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A CurtainUp Review
A Christmas Carol, A Ghost Story of Christmas
With these you will rarely go wrong, and when presented in inspired form will elevate your holiday mood immensely. If you've more time and money to waste, you can always include some inane concoction featuring tinsel topped nuns, singing reindeer or surly Santa's, but why bother when the Fab Four are almost always available?
Starting at the top of the list with Charles Dickens' classic tale of redemption, you need look no further than the Hartford Stage Company's A Christmas Carol for an exemplary outing. I doubt you could find a more elaborate, richly produced version anywhere. Now in it's 16th season at this theater, the already spiffy production has been renewed, refurbished and "re-teched" with redesigned costumes and sets, and a plethora of special effects including flying apparitions and a truly horrifying outpouring of evil from a fiery cave.
Yes, I said horrifying. Not exactly a trait of most holiday presentations, but Carol is realistically subtitled A Ghost Story of Christmas and has to do with some of the grimmer aspects of life - and death.
Dickens' work has always been associated with images of a cold, clammy London, bleak lonely existence and chain rattling ghosts. All for a good cause, of course, the redemption of the miserly, misanthropic Ebenezer Scrooge, who is literally "scared straight."
The Hartford production, originally adapted and directed by Michael Wilson is now in the able hands of Maxwell Williams. If anything, the charm and atmosphere of the story has become even more flavorful — and scary.
The little ones should be prepared for thunder and lighting, dancers at a masquerade ball wearing death masks and the return from hell of Scrooge's dead partner Marley, accompanied by fire and smoke. To offset those dark images that are plenty of scenes with children enjoying their toys, Christmas celebrations and "normal" people at a fancy dinner party. And, of course, the final moments when Scrooge, after mending his ways, helps make everyone else's life a happier one.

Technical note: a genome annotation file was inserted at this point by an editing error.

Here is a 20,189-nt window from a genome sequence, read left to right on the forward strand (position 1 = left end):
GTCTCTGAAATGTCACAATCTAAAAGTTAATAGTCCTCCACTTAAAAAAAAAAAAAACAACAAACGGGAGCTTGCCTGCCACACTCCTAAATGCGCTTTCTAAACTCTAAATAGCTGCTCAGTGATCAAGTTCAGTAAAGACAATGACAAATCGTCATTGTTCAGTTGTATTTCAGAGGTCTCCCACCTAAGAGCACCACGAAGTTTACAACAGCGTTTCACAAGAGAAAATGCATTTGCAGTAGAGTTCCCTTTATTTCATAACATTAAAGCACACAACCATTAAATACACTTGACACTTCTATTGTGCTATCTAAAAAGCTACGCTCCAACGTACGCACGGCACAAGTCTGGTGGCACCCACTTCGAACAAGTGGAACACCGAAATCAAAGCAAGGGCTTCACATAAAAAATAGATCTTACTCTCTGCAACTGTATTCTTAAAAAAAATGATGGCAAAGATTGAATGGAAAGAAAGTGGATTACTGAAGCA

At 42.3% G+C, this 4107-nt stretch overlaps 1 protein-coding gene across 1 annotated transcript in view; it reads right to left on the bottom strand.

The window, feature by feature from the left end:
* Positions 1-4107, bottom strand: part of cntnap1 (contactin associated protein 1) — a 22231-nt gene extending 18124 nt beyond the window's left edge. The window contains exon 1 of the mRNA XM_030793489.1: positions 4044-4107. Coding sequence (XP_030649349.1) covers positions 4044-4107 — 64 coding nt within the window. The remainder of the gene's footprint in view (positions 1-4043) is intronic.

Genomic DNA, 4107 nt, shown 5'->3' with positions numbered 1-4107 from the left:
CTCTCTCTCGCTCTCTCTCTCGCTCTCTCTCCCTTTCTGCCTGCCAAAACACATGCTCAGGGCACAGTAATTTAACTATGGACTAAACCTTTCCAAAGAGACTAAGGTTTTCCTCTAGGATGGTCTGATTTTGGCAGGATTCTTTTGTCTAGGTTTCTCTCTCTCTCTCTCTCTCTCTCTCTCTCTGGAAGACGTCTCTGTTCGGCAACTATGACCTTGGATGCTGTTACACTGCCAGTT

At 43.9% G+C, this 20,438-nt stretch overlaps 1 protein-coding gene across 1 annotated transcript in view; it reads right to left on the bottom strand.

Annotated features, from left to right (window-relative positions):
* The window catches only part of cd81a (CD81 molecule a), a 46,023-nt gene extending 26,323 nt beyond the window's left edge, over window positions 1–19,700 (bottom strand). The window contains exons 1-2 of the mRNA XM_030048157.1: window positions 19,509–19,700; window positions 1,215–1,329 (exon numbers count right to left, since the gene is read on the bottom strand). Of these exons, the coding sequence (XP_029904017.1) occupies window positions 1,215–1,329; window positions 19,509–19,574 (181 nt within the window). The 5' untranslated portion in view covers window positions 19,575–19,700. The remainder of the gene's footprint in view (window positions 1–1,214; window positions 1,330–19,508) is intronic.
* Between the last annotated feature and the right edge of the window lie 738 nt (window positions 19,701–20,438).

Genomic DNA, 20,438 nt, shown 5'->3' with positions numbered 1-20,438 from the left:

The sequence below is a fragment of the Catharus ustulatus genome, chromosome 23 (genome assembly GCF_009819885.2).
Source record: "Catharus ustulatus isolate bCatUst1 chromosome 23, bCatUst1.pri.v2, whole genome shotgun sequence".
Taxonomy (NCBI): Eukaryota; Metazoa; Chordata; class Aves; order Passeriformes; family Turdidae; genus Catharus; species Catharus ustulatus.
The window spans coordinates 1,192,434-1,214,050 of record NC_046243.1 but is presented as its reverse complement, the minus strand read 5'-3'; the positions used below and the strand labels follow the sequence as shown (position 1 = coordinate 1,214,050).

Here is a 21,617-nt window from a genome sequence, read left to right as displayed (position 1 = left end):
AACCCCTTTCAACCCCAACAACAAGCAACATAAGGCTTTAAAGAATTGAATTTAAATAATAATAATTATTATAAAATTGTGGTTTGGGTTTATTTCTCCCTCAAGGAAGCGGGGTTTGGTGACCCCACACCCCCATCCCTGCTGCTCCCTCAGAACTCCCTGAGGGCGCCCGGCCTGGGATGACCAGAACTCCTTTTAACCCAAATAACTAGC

The most significant change in traditional approaches to this work is the interpretation of the role of Scrooge, usually a total bad guy. Here he's sort of a goofy Gus who makes lots of mistakes. Bill Raymond does a fine job switching from the mean Scrooge to a loose limbed, comic who twitches, takes pratfalls and has enough funny, steps, dips and bends, that you might think you'd stumbled into a West End musical.
Obviously this is the sugar to make the bitter medicine of the story go down easier. And it works.
Sets by Tony Straiges take advantage of the large stage to provide a sky walk at the rear where roaming bands of caroling children march. With fluid additions he quickly summons up Scrooge's office, bedchamber, and bustling London streets.
The dozens of costumes by Alejo Vietti are as colorful as the Christmas windows of a major department story. And the music embraces many familiar holiday songs with a bittersweet emphasis on the folk tune - "Barbara Allen."
With a cast as large as this one, there isn't space to praise all the actors whose contributions, both large and small, contribute to this solid show. I will, however, note a few of the outstanding ones: Robert Hannon Davis as Bob Cratchit, Johanna Morrison, Alan Rust and Michael Preston who double effectively as struggling street vendors. As the three ominous ghosts we have Christmas Past, Christmas Present and Christmas Yet to Come, Noble Shropshire (switching genders) as Mrs. Dilber and Jacob Marley. Kudos also to Curtis Billings as Scrooge's nephew Fred, Timothy Longo as Scrooge at 14 and Gillian Williams as Belle, the miser's lost love. (bk)